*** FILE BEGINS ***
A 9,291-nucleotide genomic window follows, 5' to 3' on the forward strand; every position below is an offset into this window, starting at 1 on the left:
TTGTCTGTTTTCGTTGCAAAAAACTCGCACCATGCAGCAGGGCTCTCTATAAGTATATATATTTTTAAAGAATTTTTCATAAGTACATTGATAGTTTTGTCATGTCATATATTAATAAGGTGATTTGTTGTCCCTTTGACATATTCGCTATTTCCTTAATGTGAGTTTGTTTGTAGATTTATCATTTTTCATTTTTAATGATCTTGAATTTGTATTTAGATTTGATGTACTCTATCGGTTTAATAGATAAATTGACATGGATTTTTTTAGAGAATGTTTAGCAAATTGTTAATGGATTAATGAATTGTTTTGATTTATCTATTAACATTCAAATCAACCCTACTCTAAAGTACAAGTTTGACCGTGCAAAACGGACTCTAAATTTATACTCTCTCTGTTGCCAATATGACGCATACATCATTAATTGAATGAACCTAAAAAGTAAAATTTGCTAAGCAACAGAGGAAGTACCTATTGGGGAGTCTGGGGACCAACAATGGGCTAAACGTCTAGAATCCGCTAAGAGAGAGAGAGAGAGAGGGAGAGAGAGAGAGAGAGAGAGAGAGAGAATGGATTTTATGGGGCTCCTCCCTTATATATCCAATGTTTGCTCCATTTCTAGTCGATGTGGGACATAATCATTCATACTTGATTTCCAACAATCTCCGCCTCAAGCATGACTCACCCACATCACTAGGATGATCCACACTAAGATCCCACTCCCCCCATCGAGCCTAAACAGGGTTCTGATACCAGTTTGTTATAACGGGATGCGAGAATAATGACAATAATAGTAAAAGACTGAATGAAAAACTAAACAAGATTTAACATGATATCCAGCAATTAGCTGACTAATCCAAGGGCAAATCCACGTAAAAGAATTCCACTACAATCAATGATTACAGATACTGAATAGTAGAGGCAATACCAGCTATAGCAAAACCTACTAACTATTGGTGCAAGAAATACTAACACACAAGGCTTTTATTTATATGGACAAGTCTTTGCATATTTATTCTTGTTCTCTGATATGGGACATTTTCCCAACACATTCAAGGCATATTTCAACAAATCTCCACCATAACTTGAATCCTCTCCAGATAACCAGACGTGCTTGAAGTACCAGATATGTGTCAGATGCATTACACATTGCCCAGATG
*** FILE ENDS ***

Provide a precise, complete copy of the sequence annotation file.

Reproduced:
A 9,291-nucleotide genomic window follows, 5' to 3' on the forward strand; every position below is an offset into this window, starting at 1 on the left:
TTGTCTGTTTTCGTTGCAAAAAACTCGCACCATGCAGCAGGGCTCTCTATAAGTATATATATTTTTAAAGAATTTTTCATAAGTACATTGATAGTTTTGTCATGTCATATATTAATAAGGTGATTTGTTGTCCCTTTGACATATTCGCTATTTCCTTAATGTGAGTTTGTTTGTAGATTTATCATTTTTCATTTTTAATGATCTTGAATTTGTATTTAGATTTGATGTACTCTATCGGTTTAATAGATAAATTGACATGGATTTTTTTAGAGAATGTTTAGCAAATTGTTAATGGATTAATGAATTGTTTTGATTTATCTATTAACATTCAAATCAACCCTACTCTAAAGTACAAGTTTGACCGTGCAAAACGGACTCTAAATTTATACTCTCTCTGTTGCCAATATGACGCATACATCATTAATTGAATGAACCTAAAAAGTAAAATTTGCTAAGCAACAGAGGAAGTACCTATTGGGGAGTCTGGGGACCAACAATGGGCTAAACGTCTAGAATCCGCTAAGAGAGAGAGAGAGAGAGGGAGAGAGAGAGAGAGAGAGAGAGAGAGAATGGATTTTATGGGGCTCCTCCCTTATATATCCAATGTTTGCTCCATTTCTAGTCGATGTGGGACATAATCATTCATACTTGATTTCCAACAATCTCCGCCTCAAGCATGACTCACCCACATCACTAGGATGATCCACACTAAGATCCCACTCCCCCCATCGAGCCTAAACAGGGTTCTGATACCAGTTTGTTATAACGGGATGCGAGAATAATGACAATAATAGTAAAAGACTGAATGAAAAACTAAACAAGATTTAACATGATATCCAGCAATTAGCTGACTAATCCAAGGGCAAATCCACGTAAAAGAATTCCACTACAATCAATGATTACAGATACTGAATAGTAGAGGCAATACCAGCTATAGCAAAACCTACTAACTATTGGTGCAAGAAATACTAACACACAAGGCTTTTATTTATATGGACAAGTCTTTGCATATTTATTCTTGTTCTCTGATATGGGACATTTTCCCAACACATTCAAGGCATATTTCAACAAATCTCCACCATAACTTGAATCCTCTCCAGATAACCAGACGTGCTTGAAGTACCAGATATGTGTCAGATGCATTACACATTGCCCAGATG